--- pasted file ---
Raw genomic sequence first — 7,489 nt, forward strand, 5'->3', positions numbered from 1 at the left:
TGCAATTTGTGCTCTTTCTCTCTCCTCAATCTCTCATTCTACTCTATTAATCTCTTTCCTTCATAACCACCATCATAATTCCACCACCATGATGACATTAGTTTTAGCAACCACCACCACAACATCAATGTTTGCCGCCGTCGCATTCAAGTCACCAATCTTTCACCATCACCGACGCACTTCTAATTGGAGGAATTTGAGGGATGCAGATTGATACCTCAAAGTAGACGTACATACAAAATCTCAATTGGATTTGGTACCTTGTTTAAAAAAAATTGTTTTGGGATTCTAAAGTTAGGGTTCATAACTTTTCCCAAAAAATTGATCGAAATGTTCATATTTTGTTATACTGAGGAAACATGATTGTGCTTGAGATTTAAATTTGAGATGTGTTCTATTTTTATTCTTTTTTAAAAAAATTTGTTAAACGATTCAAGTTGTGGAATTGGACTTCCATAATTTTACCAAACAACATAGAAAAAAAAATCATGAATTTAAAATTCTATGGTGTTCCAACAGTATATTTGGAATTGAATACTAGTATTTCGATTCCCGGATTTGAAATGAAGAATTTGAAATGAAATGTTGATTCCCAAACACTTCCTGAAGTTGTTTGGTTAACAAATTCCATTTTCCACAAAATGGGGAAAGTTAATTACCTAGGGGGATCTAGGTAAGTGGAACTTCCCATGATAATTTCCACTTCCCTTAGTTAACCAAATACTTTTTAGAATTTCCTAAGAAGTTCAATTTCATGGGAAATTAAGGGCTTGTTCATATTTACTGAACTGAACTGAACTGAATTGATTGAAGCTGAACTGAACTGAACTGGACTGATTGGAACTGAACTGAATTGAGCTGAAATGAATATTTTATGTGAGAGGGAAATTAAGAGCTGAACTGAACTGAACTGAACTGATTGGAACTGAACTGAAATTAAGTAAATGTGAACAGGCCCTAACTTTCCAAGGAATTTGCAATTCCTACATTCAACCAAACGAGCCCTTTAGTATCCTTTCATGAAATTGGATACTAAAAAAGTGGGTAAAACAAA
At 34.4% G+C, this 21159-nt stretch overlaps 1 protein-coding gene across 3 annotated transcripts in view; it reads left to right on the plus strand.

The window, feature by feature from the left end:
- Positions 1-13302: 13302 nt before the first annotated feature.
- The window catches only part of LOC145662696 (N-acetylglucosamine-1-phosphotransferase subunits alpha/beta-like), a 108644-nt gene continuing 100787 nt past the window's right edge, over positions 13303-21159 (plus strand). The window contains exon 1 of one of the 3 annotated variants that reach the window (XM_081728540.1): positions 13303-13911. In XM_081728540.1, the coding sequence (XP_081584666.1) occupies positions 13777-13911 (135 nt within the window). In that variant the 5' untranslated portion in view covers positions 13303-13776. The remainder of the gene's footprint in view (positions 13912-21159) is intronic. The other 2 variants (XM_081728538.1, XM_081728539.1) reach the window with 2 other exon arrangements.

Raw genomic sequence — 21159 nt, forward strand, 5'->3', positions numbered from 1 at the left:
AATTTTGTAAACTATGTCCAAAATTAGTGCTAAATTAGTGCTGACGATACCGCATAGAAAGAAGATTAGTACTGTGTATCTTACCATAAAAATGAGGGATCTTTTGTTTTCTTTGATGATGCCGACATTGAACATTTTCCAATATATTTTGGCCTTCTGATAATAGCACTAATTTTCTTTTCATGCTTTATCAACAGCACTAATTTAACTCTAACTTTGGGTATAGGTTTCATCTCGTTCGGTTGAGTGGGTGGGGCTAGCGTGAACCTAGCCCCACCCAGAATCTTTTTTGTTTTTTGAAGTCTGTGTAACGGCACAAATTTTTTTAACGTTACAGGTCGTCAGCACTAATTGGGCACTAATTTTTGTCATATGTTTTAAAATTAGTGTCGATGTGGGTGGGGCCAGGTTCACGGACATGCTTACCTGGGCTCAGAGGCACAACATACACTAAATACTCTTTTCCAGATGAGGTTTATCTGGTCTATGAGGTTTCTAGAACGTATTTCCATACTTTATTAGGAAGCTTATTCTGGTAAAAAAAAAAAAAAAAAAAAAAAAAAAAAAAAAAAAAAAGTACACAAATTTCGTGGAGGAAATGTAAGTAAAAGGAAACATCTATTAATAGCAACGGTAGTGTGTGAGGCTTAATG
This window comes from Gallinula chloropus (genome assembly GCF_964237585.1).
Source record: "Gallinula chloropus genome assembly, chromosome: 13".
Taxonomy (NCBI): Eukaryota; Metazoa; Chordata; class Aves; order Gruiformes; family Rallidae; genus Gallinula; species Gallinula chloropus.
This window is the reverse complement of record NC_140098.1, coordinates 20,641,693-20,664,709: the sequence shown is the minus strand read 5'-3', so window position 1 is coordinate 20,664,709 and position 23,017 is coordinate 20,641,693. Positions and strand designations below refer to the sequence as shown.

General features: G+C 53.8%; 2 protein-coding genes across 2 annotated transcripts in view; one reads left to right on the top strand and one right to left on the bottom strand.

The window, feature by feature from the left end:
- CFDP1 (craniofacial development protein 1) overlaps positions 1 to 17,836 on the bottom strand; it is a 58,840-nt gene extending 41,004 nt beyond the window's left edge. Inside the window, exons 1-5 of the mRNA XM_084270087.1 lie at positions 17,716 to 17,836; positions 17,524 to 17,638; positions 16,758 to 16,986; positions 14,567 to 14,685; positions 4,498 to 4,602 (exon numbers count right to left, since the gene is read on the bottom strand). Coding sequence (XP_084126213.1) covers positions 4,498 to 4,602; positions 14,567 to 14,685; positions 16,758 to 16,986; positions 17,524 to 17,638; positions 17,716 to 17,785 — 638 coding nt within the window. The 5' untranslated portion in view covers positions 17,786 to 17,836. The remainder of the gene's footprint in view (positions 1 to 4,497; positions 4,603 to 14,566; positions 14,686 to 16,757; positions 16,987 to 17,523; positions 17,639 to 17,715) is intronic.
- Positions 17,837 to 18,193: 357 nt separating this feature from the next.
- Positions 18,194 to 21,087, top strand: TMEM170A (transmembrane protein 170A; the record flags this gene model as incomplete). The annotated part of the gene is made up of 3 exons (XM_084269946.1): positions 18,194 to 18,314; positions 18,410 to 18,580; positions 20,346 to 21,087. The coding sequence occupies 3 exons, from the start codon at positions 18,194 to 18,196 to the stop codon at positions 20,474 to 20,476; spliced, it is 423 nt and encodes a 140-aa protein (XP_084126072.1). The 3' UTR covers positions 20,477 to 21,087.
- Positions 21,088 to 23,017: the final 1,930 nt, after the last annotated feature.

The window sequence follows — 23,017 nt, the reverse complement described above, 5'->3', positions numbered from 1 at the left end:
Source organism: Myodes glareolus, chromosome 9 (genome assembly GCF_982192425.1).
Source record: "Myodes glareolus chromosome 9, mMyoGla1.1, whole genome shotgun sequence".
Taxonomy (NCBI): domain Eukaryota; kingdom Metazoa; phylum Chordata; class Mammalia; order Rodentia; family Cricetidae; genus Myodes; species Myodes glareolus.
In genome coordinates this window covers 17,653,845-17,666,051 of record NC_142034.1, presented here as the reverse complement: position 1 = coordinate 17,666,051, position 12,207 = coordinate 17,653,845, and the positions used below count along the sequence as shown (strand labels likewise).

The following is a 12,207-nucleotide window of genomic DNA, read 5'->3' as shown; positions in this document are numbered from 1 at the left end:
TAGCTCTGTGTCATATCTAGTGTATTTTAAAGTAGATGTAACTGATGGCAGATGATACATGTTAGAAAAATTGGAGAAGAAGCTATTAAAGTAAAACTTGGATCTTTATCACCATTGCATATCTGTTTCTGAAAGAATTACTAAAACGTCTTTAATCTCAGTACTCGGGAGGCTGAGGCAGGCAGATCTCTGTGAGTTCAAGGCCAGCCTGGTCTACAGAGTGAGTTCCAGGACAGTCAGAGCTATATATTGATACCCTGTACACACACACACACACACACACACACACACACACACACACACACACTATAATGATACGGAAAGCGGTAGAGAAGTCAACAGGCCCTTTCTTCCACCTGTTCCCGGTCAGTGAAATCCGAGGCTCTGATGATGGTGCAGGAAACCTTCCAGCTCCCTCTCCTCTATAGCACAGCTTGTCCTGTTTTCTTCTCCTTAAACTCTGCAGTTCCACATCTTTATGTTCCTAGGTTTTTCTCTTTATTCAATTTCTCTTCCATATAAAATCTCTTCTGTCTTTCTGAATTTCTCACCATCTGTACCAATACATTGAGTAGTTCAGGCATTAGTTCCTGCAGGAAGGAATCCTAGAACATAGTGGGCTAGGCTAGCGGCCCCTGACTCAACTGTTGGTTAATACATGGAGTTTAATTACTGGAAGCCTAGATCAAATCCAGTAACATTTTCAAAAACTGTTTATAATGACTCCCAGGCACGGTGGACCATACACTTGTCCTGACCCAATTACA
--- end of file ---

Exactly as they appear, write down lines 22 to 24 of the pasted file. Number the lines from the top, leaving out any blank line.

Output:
Taxonomy (NCBI): domain Eukaryota; kingdom Metazoa; phylum Chordata; class Mammalia; order Rodentia; family Cricetidae; genus Myodes; species Myodes glareolus.
In genome coordinates this window covers 17,653,845-17,666,051 of record NC_142034.1, presented here as the reverse complement: position 1 = coordinate 17,666,051, position 12,207 = coordinate 17,653,845, and the positions used below count along the sequence as shown (strand labels likewise).

The following is a 12,207-nucleotide window of genomic DNA, read 5'->3' as shown; positions in this document are numbered from 1 at the left end: